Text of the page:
20 Noah built an altar to the Lord. He then took some of every kind of clean animal and clean bird and offered burnt offerings on the altar. 21 And the Lord smelled the soothing aroma and said to himself, “I will never again curse the ground because of humankind, even though the inclination of their minds is evil from childhood on. I will never again destroy everything that lives, as I have just done. 22 “While the earth continues to exist, planting time and harvest, cold and heat, summer and winter, and day and night will not cease.”
25 Isaac said, “Bring some of the wild game for me to eat, my son. Then I will bless you.” So Jacob brought it to him, and he ate it. He also brought him wine, and Isaac drank. 26 Then his father Isaac said to him, “Come here and kiss me, my son.” 27 So Jacob went over and kissed him. When Isaac caught the scent of his clothing, he blessed him, saying,“Yes, my son smells like the scent of an open field which the Lord has blessed. 28 May God give you the dew of the sky and the richness of the earth, and plenty of grain and new wine.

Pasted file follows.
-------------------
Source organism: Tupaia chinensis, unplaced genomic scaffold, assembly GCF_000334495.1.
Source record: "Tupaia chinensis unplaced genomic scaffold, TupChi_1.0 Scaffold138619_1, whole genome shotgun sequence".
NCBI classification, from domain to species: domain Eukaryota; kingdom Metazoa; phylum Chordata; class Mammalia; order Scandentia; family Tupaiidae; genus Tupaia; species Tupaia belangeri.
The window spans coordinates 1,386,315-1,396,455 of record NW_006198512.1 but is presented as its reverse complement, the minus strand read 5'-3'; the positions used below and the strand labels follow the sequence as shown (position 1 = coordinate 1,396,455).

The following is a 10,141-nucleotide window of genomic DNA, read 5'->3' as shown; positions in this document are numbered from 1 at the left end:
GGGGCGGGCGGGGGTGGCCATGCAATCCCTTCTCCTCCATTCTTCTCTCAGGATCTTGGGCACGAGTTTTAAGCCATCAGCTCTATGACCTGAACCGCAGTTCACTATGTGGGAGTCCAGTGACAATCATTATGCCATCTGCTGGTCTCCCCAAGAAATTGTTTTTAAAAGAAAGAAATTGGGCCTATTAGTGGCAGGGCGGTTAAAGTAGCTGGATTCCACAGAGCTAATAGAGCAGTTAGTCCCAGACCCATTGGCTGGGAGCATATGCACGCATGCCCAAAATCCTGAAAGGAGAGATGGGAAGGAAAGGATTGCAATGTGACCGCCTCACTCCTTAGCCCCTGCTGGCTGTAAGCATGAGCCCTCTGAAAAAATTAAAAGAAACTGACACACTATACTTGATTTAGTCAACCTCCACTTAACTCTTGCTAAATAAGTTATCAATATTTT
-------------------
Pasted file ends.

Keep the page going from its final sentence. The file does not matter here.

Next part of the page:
Notes and References
"... Both examples above indicate the mental affectedness that happens through the sense of smell. In Genesis 8:21, the Lord smells the scent of an offering from Noah. Through this smell, he is pleased (cf. εὐωδίας) and moved to mercy, “considering” (διανοηθείς) that he will not send a flood on the earth again. In Genesis 27:27, Isaac is deceived through scent. When he smelled animal skins on Jacob, he was so mentally affected that he concluded Esau was standing before him, and he mistakenly gave his blessing to Jacob. Indeed, the sense of smell always creates mental effects like these, and often elicits responses like these from the smeller ..."
Maketansky, Daniel Robert The Middle Voice in the Septuagint and the Greek New Testament (pp. 160-161) The Southern Baptist Theological Seminary, 2023
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